First of two parts
Jim Michaelian, President and CEO of the Grand Prix Association of Long Beach, was checking the track build progress when his thoughts wandered to the sound of the twin turbo engines as the Verizon IndyCar Series cars bust the speed limit four times over on Shoreline Drive.
“That sound sustains the excitement of the experience of the Grand Prix,” says Michaelian, whose group this week hosts the Toyota Grand Prix of Long Beach featuring the Verizon IndyCar Series.
It’s the 40th annual event on the picturesque streets of the beachfront city, and Michaelian has been part of each in one formal capacity or another. He initially was the promoter group’s comptroller for the first event in 1975 – a Formula 5000 race.
“I love racing. When the concept of holding a race in my hometown came around I wanted to be involved,” said Michaelian, who graduated from UCLA with a bachelor’s degree in physics and has a master’s degree in Business Administration. “It was more than a curiosity about the sport, and once you get integrated into all that activity then the momentum carried forward. It has been an exhilarating ride.”
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A late-blooming race car driver, endurance racing has enhanced his avocation, too. Michaelian has competed in the Rolex 24 At Daytona more than a dozen times since 1998, when he was 55 years old. In January, he co-drove a Porsche 911 to 20th place in its class and 47th overall. This week, Michaelian will be driving his scooter from Point A to B -- with multiple stops in between to chat with vendors, series officials and volunteers.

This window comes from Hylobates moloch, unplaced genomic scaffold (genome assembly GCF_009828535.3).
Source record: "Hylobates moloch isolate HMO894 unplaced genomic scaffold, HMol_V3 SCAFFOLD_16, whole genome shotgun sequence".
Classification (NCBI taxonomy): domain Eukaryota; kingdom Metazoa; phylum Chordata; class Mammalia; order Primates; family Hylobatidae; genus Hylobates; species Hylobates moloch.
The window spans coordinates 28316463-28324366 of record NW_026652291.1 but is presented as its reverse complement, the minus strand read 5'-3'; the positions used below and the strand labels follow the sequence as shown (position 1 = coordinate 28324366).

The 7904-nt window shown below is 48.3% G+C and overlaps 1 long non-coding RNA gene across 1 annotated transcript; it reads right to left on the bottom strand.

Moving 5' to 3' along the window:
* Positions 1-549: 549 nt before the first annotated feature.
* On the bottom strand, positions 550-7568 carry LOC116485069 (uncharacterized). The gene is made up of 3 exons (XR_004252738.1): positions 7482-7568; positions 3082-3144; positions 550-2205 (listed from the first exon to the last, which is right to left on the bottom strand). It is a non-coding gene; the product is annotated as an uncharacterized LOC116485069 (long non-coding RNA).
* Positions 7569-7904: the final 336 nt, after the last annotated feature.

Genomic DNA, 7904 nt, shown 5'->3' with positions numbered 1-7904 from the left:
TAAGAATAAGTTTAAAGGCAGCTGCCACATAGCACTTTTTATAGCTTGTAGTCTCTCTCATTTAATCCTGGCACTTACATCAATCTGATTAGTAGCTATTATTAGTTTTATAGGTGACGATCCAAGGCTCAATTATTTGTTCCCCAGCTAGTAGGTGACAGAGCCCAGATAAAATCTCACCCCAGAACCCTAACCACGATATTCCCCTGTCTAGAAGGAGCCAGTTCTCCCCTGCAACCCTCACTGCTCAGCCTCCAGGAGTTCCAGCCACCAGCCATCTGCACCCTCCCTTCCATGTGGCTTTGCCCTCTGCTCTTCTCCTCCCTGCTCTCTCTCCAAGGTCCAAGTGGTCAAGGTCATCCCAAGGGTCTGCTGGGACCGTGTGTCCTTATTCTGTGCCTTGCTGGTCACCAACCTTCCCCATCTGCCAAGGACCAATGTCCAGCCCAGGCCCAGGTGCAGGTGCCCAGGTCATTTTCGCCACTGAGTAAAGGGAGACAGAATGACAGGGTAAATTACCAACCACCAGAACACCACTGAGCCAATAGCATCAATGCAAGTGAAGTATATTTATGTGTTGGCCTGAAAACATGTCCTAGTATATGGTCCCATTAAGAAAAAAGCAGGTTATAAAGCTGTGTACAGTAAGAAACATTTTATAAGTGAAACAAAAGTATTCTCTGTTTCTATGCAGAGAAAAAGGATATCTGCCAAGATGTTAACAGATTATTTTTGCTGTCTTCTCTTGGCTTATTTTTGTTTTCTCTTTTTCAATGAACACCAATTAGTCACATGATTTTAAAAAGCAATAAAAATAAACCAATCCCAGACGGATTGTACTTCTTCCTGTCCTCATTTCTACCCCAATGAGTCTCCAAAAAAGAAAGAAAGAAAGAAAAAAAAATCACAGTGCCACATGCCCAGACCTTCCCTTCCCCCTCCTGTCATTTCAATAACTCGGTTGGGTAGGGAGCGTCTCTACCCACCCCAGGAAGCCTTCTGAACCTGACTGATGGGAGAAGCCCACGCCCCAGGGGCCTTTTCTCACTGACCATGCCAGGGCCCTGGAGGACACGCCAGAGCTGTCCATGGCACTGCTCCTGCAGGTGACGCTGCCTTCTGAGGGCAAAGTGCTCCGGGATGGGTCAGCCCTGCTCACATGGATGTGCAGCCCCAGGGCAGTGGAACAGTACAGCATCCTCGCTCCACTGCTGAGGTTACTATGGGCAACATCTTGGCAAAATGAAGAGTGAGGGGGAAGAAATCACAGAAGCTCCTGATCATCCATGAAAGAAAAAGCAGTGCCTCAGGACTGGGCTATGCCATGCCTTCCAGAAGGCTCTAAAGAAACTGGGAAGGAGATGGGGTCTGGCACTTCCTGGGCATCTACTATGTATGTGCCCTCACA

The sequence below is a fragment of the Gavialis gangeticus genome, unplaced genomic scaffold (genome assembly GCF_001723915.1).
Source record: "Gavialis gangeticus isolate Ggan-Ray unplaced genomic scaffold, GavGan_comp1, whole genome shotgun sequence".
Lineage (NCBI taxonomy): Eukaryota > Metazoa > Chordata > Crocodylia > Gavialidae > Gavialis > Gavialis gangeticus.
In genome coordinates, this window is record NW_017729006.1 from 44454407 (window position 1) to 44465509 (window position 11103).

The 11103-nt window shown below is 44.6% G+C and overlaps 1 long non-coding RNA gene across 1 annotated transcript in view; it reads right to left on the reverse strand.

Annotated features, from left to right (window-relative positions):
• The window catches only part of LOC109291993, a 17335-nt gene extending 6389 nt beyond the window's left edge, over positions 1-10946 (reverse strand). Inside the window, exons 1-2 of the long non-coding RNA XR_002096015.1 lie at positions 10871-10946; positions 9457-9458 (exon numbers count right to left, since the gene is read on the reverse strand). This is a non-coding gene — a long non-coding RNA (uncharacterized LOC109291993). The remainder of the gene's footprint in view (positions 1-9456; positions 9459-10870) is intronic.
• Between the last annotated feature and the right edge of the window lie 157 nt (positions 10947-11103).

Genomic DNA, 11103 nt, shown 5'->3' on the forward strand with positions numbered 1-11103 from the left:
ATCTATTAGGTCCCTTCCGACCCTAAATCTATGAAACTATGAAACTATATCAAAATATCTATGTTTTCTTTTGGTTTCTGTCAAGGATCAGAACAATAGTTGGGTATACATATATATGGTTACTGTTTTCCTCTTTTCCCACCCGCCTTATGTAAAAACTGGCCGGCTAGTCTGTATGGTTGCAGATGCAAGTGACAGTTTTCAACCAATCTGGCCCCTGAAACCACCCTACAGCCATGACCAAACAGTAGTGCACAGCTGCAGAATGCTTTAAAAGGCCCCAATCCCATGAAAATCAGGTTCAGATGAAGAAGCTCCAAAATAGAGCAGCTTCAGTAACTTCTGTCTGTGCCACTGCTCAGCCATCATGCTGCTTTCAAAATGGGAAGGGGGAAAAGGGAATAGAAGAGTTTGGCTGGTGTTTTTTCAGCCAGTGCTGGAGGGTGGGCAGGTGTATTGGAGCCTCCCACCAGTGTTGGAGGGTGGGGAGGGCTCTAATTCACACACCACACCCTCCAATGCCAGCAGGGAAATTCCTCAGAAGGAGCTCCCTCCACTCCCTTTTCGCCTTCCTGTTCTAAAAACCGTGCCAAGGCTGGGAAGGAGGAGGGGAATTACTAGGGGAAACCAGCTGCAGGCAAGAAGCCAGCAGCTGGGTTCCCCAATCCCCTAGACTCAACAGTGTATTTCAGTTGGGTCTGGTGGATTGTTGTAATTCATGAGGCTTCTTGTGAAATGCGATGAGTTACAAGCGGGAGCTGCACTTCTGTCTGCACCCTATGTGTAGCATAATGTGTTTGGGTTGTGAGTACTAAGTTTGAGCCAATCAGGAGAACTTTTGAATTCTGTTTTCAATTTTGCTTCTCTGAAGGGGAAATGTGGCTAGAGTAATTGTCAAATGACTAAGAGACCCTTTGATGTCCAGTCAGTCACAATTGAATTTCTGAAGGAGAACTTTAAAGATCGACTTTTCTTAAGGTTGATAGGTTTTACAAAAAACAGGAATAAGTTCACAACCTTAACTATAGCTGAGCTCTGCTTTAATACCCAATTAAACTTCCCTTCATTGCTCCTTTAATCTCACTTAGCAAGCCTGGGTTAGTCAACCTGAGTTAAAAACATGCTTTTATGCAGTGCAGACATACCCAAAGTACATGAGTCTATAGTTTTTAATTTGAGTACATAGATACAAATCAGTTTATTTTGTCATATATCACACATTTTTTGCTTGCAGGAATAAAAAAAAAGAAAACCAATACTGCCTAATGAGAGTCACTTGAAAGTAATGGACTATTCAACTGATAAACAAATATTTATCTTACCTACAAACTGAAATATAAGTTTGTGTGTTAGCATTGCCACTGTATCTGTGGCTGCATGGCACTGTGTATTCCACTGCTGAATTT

Michaelian is woven into the event's fabric, though he contends that its sustainability and success through the years mostly correlates to the Grand Prix Association’s relationship with city and regional government. Last week, City Council proposed a contract extension through 2018 with the Grand Prix Association.
“We were the first modern street race in North America and one of the keys to the success of street racing is really the selection of the venue at which it takes place,” he said. “We were fortunate that when we were looking for a home that Long Beach was receptive to bringing street racing to their city.
“At the time, the venue itself doesn’t look anything like it does now, but that was one of reasons they were receptive to the idea of running the race in the first place. If it had been all developed it conceivably would have been much more difficult for us to impose a race into an environment that already was developed.
“So, as a consequence of that, the race and the city really grew together over the last 40 years. There have been administration changes over the years, but the overall reaction has been positive to maintain that relationship. The event has changed over the years. The course itself has had nine changes because of developments. We made those adjustments and we try to accommodate each other.
“The success of the event and the cooperation of the city are linked in a very substantial way.”